Understanding the Infectious Environment and Safeguarding Children

For parents, caregivers, and teachers, it can feel daunting to try to prevent the spread of disease in environments where children are perpetually present. However, it is important to be mindful of habits that can accelerate or inhibit the spread of disease, especially at home. By being knowledgeable and intentional, parents can increase the likelihood that their child will maintain good health via prevention. In this lesson, we will discuss the basic components of the infectious process and how parents can structure the environment and teach their children good habits for avoiding disease.

Germs, or microbes, namely viruses and bacteria, are present all around us and are a constant and pervasive factor in our environment. However, not all of these cause disease. Many germs are actually helpful to maintaining good health like bacterial flora in the digestive tract that help the body process food. When a germ does cause disease, it is referred to as a pathogen. Pathogens reach the body and trigger disease via the six part infectious process. This is also referred to as the chain of infection. The six parts are the following.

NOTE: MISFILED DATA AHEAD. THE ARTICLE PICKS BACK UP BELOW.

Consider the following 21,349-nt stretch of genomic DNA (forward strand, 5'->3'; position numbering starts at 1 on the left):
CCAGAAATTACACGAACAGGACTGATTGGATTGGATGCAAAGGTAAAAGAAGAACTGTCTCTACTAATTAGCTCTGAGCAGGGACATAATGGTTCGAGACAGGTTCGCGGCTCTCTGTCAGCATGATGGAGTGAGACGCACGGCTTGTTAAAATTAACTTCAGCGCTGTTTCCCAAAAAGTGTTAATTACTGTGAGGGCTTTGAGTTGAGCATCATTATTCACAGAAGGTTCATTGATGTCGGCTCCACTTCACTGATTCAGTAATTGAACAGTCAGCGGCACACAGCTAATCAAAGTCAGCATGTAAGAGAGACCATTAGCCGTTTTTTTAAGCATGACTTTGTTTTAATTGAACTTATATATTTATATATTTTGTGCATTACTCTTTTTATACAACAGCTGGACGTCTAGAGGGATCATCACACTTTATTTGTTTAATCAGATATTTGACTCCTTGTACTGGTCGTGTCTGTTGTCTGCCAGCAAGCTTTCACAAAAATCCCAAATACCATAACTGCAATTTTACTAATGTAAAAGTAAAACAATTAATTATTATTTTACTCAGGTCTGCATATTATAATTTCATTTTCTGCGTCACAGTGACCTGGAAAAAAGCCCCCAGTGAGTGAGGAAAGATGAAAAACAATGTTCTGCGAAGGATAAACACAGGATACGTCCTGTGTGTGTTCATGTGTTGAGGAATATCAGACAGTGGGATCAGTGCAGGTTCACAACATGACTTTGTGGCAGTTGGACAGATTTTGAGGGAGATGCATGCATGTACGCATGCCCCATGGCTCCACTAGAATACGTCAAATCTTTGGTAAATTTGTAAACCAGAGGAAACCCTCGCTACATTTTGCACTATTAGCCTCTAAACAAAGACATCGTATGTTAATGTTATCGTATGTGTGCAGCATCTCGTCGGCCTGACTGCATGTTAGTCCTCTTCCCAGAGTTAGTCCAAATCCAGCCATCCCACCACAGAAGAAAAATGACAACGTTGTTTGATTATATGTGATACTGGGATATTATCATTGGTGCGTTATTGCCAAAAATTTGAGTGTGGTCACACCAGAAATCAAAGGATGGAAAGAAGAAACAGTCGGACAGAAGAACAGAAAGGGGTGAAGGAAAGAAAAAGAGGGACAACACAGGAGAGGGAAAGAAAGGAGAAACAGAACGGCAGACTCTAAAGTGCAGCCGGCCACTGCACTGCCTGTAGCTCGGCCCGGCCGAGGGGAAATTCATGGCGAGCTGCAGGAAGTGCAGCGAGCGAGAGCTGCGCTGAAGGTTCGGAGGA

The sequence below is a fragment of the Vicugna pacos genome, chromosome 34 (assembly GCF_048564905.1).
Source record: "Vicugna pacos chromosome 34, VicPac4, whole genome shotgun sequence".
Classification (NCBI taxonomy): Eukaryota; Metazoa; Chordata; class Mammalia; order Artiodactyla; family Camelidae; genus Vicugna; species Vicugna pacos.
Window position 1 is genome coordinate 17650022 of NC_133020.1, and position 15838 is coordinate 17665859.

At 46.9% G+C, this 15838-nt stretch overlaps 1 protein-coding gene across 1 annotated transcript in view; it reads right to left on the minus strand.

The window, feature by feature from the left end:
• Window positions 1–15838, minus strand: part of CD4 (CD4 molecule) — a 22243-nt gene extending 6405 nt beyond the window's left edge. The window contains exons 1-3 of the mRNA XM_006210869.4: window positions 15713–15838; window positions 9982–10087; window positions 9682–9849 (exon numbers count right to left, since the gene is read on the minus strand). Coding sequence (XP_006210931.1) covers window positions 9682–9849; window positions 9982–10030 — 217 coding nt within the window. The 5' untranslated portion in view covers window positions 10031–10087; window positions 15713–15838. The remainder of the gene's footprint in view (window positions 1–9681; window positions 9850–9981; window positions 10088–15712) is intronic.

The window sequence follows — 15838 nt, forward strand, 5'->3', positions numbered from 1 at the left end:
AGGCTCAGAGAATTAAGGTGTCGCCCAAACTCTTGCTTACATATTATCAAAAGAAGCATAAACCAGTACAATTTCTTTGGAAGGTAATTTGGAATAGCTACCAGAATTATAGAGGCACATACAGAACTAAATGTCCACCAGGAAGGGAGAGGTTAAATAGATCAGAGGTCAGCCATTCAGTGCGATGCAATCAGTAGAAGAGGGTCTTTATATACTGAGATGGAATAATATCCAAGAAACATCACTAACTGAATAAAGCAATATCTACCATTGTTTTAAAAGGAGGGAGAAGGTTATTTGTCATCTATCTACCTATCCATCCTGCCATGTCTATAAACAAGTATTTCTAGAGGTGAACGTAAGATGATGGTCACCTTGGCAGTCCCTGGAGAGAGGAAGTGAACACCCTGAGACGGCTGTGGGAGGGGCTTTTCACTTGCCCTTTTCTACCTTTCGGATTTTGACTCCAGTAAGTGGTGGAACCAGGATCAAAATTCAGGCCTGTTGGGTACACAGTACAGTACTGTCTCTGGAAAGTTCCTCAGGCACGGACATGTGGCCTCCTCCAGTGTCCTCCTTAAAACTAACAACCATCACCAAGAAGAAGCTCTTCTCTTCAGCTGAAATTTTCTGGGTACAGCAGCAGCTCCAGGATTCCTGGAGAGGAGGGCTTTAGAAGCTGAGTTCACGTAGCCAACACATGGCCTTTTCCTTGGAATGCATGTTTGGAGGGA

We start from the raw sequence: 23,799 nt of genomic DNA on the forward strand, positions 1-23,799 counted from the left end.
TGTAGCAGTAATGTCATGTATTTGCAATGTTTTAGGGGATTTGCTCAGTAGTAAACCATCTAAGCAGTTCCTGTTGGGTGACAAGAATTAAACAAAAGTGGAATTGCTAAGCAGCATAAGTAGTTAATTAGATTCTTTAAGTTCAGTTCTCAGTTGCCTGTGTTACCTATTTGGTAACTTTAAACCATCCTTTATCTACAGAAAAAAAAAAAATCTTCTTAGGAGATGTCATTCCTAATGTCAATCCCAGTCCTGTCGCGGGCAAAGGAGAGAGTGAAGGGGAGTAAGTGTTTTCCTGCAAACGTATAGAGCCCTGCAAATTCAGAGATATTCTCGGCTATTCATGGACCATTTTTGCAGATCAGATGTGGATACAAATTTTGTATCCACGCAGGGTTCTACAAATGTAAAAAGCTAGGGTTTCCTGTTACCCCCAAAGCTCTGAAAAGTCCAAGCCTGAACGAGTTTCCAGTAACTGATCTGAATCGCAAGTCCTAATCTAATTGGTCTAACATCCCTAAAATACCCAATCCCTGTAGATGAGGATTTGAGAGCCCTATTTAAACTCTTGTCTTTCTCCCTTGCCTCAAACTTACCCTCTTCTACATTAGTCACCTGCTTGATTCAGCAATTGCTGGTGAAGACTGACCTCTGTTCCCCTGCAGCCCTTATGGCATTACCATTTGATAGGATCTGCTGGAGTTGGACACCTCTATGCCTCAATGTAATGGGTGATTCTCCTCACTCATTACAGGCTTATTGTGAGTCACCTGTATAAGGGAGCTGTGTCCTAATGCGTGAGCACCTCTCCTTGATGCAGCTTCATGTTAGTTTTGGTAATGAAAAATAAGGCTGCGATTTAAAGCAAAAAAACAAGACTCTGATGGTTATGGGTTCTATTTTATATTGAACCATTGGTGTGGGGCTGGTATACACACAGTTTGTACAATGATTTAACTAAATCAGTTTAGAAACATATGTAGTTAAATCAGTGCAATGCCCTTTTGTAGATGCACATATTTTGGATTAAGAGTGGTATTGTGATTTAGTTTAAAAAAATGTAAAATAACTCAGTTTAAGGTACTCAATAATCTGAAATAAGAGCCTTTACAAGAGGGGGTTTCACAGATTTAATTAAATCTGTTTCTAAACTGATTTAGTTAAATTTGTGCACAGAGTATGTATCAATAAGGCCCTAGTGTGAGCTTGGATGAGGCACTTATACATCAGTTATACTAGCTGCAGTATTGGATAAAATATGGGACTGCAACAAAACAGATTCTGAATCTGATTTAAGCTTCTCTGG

1. The pathogen exists in the environment. Typical viral pathogens may include rhinovirus that is the cause of the common cold or norovirus that causes gastroenteritis. Typical bacterial pathogens are those that may cause pneumonia, food poisoning, sinusitis meaning ear infections, and eye infections like pinkeye. There are also fungal pathogens. These can cause diseases like athlete's foot, ringworm, and thrush. Finally, less familiar forms of pathogens include prions, a small protein that causes brain disease and damage, and parasites like worms.